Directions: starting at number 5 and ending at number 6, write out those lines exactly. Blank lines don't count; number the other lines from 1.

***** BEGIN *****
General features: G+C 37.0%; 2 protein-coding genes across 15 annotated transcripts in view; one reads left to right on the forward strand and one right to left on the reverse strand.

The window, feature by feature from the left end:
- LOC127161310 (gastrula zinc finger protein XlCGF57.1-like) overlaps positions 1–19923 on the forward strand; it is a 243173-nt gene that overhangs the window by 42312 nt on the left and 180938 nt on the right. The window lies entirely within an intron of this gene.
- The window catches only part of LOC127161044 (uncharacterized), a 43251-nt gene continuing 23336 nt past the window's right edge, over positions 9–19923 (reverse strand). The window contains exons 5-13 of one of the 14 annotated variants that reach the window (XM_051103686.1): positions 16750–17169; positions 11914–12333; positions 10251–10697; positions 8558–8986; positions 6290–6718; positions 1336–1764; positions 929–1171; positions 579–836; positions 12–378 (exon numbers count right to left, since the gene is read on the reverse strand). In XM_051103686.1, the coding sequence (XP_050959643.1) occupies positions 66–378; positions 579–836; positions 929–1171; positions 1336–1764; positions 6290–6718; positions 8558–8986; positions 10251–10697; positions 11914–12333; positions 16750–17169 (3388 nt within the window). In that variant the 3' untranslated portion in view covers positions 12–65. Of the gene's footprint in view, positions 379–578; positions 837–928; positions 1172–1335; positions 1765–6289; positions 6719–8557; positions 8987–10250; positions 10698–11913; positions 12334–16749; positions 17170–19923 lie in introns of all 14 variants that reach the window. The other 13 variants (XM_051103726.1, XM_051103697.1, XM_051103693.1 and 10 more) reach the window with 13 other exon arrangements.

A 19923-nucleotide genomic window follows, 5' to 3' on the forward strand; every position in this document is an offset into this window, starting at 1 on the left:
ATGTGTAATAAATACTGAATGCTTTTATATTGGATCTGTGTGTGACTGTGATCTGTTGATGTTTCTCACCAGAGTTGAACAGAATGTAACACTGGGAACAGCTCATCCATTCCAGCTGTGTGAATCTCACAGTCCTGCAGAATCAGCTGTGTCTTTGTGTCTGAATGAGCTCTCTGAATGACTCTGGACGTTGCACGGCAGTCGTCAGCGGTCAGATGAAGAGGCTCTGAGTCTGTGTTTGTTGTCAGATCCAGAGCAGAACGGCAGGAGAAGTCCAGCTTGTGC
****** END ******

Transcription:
A 19923-nucleotide genomic window follows, 5' to 3' on the forward strand; every position in this document is an offset into this window, starting at 1 on the left:
ATGTGTAATAAATACTGAATGCTTTTATATTGGATCTGTGTGTGACTGTGATCTGTTGATGTTTCTCACCAGAGTTGAACAGAATGTAACACTGGGAACAGCTCATCCATTCCAGCTGTGTGAATCTCACAGTCCTGCAGAATCAGCTGTGTCTTTGTGTCTGAATGAGCTCTCTGAATGACTCTGGACGTTGCACGGCAGTCGTCAGCGGTCAGATGAAGAGGCTCTGAGTCTGTGTTTGTTGTCAGATCCAGAGCAGAACGGCAGGAGAAGTCCAGCTTGTGC